If you’ve ever wanted to read a definitive guide to Ford’s sportscar of over 50 years, this is it. At first the price might be off-putting, but when you start to flick through the pages you can appreciate why it is set so high, and how much of a bargain that really is when you consider the material within the 256 pages.
Author Brian Long is a motoring historian and has written nearly 40 books, and his authority shows throughout the book. Brian was given full co-operation from the Ford Motor Company and his T-bird book could be considered a bible, being the only book you’d probably need on the subject.
The book has year-by-year coverage of production models, with special variants also covered, some 500 pictures, most of which are color and include some fascinating rare prototype shots. In addition to the photographs, advertising and brochures have been used throughout, to further enhance the nostalgic appeal of the book. There’s even a full listing of production figures.
This really is everything an enthusiast would want to know in one book.
American Car World rating: 5 stars
The Automobile, September 2007
The Thunderbird was Ford’s personal two-seater answer to the more overtly sporting Corvette launched a year earlier in January, 1953. While the GM product had started life with a straight-six, the T-bird came in with a V-8, to which Chevrolet responded the following model year with the small-block V-8. Both set out to knock the British sporting imports.
Despite the fact that this has been written in Japan, where Brian Long has lived for many years, such are the wonders of modern communication that it could well have been compiled in Detroit, so complete is the information. It is fully illustrated with drawings, photographs and brochures model year by year from conception in October 1952, to the 12th generation at the end of 1997. Retro appeal brought the name back for the short-lived 13th generation from 2002-05, bringing the combined total to just over 4.4 million units in 47 production years. Its most popular model, averaging 319,000 a year, was the 8th generation of MY1977-79, when the car lost weight and departed from the short-wheelbase Lincoln appearance it had gradually acquired. Prior to that, production had averaged 60,000 or so, small beer in Detroit terms but relatively exclusive. Perhaps surprisingly, the annual numbers weren't affected by the arrival of the Mustang, which, to European eyes, was a fairly similar car, but in America it was half the T-bird's price, and not exclusive.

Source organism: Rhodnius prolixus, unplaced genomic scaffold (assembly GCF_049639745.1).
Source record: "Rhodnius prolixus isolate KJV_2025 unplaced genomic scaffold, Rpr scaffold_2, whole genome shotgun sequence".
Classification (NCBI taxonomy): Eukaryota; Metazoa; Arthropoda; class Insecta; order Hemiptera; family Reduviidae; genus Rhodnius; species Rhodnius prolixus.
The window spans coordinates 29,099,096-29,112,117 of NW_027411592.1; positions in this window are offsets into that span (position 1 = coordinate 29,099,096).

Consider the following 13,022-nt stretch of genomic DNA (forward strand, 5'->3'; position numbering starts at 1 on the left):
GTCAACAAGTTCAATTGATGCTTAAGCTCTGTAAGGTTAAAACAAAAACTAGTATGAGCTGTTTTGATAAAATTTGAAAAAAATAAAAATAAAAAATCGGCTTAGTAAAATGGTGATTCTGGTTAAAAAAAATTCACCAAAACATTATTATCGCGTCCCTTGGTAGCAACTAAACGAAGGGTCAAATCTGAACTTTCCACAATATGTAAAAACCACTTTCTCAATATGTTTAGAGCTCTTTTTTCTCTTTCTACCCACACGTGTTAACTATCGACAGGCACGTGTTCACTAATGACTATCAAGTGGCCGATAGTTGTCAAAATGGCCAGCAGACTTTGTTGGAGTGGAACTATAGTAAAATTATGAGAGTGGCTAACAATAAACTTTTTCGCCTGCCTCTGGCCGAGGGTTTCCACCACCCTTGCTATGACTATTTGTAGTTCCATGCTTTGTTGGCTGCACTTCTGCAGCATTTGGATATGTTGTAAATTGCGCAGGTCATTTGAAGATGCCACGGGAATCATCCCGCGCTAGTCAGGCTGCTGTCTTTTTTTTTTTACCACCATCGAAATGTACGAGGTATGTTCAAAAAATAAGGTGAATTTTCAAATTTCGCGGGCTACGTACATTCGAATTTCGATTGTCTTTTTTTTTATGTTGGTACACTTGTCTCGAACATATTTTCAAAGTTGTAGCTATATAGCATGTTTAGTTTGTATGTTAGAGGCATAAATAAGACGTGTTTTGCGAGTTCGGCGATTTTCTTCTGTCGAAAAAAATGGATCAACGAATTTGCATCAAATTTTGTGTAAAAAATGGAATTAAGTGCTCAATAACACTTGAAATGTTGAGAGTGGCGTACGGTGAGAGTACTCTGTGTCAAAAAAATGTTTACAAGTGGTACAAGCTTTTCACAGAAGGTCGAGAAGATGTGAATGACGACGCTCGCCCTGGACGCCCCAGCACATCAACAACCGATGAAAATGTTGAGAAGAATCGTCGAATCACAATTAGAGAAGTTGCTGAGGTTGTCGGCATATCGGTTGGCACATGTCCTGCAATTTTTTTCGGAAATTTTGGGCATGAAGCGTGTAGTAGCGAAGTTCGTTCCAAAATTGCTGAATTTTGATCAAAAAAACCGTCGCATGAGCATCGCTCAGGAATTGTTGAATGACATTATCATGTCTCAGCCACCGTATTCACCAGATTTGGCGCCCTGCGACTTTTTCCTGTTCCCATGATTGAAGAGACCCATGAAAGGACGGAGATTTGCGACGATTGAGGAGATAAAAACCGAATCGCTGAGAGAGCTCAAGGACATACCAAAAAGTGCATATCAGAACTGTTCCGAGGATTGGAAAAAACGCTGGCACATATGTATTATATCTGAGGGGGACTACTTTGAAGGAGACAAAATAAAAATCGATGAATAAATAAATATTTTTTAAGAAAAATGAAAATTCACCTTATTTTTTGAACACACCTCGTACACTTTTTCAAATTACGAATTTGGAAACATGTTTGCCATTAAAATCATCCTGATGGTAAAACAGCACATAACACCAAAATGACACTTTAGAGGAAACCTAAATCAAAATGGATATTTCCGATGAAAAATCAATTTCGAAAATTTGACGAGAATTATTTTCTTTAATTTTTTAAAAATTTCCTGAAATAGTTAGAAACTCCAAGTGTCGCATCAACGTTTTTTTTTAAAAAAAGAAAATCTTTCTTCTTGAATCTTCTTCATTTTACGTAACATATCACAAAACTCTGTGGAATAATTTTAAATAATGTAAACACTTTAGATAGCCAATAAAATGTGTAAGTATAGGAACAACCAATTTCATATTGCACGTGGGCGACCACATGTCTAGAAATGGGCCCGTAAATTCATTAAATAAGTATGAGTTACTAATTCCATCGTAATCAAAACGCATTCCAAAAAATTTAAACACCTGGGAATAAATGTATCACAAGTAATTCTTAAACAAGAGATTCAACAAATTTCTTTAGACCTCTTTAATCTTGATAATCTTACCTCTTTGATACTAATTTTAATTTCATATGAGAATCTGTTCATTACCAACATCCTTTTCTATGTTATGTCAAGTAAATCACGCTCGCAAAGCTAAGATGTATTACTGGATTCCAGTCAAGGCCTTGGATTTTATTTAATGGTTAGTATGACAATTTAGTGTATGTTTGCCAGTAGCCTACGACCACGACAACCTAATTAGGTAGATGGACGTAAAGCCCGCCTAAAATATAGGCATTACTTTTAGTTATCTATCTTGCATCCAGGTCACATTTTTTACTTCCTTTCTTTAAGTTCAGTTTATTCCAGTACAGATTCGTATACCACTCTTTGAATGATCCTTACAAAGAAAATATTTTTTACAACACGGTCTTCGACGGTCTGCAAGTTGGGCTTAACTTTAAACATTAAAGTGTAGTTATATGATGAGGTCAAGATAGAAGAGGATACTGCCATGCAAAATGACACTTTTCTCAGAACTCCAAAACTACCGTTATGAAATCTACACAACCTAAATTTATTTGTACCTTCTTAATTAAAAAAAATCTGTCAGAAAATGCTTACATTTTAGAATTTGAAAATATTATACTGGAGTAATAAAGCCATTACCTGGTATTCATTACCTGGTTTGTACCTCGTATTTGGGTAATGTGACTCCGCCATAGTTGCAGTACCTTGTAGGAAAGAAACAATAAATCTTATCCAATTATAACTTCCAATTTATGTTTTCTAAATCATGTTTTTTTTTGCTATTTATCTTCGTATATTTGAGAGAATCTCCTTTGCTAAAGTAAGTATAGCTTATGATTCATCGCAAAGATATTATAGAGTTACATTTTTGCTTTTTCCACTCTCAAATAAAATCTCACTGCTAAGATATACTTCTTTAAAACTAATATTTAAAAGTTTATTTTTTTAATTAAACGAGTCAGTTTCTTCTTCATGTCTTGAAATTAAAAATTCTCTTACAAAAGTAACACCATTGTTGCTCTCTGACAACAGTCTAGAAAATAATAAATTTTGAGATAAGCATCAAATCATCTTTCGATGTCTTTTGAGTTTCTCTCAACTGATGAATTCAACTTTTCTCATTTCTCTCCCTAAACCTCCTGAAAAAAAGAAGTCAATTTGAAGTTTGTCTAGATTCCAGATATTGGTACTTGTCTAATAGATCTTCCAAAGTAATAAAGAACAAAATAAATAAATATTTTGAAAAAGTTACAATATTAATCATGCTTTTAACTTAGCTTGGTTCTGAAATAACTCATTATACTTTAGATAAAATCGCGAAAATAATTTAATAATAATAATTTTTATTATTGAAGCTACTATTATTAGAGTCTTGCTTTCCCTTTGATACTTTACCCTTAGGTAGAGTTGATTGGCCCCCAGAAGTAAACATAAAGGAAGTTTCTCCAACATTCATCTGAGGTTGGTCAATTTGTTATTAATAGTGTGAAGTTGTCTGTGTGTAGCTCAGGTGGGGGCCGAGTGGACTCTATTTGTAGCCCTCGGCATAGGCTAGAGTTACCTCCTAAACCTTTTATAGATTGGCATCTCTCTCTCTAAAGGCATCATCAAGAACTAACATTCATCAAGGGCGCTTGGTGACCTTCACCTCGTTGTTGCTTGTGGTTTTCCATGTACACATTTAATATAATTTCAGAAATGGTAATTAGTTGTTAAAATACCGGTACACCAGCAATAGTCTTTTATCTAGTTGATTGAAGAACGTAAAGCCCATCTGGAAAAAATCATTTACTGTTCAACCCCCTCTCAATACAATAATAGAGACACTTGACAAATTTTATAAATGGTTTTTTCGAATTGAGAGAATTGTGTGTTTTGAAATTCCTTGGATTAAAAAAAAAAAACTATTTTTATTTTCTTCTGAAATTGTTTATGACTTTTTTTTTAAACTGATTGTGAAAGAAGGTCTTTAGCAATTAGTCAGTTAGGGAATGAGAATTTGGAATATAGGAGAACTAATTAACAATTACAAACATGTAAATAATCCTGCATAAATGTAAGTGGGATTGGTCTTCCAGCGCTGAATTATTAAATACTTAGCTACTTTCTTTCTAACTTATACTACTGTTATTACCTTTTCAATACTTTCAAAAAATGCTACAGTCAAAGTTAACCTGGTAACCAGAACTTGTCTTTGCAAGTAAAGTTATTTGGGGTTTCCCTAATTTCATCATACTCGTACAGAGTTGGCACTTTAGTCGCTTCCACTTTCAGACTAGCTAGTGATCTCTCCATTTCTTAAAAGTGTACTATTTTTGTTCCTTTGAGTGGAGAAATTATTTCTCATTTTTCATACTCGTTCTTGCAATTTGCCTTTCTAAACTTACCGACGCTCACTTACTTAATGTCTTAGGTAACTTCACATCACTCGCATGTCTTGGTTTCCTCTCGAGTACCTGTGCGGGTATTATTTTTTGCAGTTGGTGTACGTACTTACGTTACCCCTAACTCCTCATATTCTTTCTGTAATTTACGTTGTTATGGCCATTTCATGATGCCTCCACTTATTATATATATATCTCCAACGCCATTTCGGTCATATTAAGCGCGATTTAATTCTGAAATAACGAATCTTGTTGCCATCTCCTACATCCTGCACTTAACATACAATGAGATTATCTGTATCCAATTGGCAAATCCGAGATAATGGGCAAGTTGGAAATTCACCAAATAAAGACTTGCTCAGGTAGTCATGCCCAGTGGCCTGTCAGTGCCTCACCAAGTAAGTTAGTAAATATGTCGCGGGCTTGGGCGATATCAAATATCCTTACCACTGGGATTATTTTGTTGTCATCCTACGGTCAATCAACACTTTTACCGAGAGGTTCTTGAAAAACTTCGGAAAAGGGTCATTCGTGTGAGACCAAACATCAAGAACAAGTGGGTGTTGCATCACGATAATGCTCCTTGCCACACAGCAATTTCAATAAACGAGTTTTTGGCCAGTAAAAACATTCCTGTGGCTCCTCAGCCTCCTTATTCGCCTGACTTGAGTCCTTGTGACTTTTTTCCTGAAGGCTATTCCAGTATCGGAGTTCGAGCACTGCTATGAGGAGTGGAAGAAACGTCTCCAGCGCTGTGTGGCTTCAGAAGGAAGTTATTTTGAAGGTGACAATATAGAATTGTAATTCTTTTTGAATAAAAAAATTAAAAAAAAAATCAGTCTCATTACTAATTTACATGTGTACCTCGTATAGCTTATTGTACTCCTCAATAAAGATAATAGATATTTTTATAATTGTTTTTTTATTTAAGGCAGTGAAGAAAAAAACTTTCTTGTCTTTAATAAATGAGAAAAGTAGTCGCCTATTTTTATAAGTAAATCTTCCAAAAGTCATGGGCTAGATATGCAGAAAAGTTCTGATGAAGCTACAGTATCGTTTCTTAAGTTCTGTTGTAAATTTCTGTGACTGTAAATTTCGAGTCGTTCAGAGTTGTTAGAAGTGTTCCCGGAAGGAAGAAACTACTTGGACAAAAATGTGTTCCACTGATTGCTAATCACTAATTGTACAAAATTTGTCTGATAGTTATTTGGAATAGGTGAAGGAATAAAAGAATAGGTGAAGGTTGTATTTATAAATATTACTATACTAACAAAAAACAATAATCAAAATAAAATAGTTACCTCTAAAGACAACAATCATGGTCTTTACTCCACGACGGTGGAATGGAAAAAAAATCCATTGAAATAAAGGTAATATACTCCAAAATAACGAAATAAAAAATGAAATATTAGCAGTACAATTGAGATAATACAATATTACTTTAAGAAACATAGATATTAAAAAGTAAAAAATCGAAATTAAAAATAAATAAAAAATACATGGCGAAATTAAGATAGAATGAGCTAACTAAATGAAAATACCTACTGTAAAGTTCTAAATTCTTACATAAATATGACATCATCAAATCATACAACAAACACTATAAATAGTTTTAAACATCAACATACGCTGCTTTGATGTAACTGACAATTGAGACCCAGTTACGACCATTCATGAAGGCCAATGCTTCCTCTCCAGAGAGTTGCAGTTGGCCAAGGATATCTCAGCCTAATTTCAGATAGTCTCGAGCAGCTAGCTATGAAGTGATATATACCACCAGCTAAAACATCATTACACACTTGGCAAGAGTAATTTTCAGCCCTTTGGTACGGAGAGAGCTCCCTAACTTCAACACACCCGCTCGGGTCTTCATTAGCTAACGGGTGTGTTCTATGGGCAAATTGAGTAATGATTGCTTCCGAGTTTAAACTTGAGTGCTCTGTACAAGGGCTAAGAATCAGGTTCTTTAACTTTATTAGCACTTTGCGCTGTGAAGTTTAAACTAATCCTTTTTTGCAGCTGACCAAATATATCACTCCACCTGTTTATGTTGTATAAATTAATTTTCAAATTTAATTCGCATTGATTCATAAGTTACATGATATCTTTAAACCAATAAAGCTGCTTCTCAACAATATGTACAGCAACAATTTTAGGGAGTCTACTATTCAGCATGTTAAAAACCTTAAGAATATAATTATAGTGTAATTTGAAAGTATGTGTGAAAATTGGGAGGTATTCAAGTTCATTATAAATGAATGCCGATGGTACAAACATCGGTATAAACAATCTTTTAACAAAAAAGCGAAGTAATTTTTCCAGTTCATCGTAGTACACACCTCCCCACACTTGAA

The author manages to present year-on-year changes without reading like a series of brochure updates by justifying the improvements with engineering reasons and enough comparisons with market rivals to keep it interesting to more than just T-bird lovers. You get to know what Ford was doing with its other models, too.
New Zealand Classic Car, September 2007 - New Zealand magazine
Surely one of the most attractive US cars since WWII is the original 2-seater Ford Thunderbird, produced from 1954 to ’57. The car immortalized in 'American Graffiti'.
Over four million Thunderbirds were sold in total and reading about the various versions in this excellent book is almost like a tour through US car styling of the past 40 years. Thunderbirds won Car of the Year awards a few times, many of the models were well written-up by US magazines, and the racing versions did well in NASCAR for a good few seasons.
This is the most comprehensive book, with hundreds of photos and lots of reprinted brochures (including some fascinating ones from Japan where the author now lives). Long also fits each year’s Thunderbird into US auto market developments at the time.
If you have or want to own or restore a ‘Bird, there’s every detail change for each year – including paint and upholstery colors. Well written and well illustrated, this is how a model ‘autobiography’ should be presented.